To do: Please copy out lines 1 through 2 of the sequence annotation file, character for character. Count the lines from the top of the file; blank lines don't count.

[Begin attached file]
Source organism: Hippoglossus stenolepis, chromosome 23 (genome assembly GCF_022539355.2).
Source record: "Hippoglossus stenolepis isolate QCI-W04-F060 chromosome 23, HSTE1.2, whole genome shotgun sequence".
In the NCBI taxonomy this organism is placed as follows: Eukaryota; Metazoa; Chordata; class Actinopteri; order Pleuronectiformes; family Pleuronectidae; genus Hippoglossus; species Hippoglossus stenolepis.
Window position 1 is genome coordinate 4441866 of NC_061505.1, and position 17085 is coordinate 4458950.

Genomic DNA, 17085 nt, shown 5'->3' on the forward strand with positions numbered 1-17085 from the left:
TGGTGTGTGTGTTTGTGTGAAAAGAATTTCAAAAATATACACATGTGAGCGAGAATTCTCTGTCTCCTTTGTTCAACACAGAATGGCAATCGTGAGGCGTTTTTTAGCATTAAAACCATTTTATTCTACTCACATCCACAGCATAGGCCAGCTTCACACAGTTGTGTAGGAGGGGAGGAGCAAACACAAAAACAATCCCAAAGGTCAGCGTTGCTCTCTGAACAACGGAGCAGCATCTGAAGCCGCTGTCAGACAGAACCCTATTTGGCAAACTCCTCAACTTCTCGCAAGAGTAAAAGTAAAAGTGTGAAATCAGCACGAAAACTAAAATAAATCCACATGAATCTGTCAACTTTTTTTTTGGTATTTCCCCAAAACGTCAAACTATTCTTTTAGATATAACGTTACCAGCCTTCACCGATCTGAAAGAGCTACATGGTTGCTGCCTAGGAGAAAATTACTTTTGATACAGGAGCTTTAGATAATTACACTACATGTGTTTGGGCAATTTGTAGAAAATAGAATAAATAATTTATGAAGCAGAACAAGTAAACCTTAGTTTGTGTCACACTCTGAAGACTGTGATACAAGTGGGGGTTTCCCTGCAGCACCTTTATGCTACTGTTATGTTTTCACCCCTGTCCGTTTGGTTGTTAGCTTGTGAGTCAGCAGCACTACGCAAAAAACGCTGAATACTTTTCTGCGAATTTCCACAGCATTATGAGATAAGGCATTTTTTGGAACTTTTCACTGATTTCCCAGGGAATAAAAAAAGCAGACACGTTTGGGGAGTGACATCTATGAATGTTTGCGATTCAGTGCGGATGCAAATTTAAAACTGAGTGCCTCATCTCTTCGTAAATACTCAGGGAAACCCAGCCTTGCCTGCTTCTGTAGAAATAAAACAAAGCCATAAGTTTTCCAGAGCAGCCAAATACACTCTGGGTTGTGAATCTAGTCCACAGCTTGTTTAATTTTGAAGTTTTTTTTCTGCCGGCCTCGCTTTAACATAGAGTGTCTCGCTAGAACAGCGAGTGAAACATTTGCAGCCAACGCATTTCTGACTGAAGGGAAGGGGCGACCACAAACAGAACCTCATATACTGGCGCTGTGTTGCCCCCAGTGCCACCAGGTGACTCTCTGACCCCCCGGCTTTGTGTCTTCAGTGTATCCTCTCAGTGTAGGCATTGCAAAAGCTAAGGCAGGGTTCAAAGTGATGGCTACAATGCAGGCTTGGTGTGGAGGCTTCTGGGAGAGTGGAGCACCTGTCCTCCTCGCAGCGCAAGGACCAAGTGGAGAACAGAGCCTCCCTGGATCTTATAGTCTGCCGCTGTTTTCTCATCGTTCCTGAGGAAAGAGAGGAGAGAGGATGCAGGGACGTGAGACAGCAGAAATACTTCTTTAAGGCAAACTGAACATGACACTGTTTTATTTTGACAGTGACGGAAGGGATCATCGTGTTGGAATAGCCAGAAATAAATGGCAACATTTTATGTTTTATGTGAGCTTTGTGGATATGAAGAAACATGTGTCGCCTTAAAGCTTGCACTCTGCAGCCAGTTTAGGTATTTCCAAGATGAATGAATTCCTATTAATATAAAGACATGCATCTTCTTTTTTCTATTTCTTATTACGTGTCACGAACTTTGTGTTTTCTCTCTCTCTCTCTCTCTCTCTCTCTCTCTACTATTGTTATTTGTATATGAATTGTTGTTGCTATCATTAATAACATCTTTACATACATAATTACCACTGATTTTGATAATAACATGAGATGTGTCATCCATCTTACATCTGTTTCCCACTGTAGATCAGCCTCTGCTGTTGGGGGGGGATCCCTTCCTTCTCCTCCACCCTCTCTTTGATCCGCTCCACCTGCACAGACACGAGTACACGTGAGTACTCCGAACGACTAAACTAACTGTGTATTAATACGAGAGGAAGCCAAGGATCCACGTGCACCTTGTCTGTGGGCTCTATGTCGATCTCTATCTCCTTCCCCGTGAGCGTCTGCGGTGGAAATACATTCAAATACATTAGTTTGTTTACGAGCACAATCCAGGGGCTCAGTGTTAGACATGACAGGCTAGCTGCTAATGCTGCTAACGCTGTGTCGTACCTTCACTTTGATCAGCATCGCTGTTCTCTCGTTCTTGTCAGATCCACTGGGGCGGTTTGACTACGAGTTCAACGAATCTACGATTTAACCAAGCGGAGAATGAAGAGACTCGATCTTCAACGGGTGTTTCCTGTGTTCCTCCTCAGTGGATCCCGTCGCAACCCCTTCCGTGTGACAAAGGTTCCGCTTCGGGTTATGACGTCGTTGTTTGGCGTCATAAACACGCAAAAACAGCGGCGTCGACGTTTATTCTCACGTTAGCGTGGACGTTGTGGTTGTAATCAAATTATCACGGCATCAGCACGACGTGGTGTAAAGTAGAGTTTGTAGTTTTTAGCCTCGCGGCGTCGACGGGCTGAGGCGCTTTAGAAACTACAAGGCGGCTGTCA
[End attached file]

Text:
Source organism: Hippoglossus stenolepis, chromosome 23 (genome assembly GCF_022539355.2).
Source record: "Hippoglossus stenolepis isolate QCI-W04-F060 chromosome 23, HSTE1.2, whole genome shotgun sequence".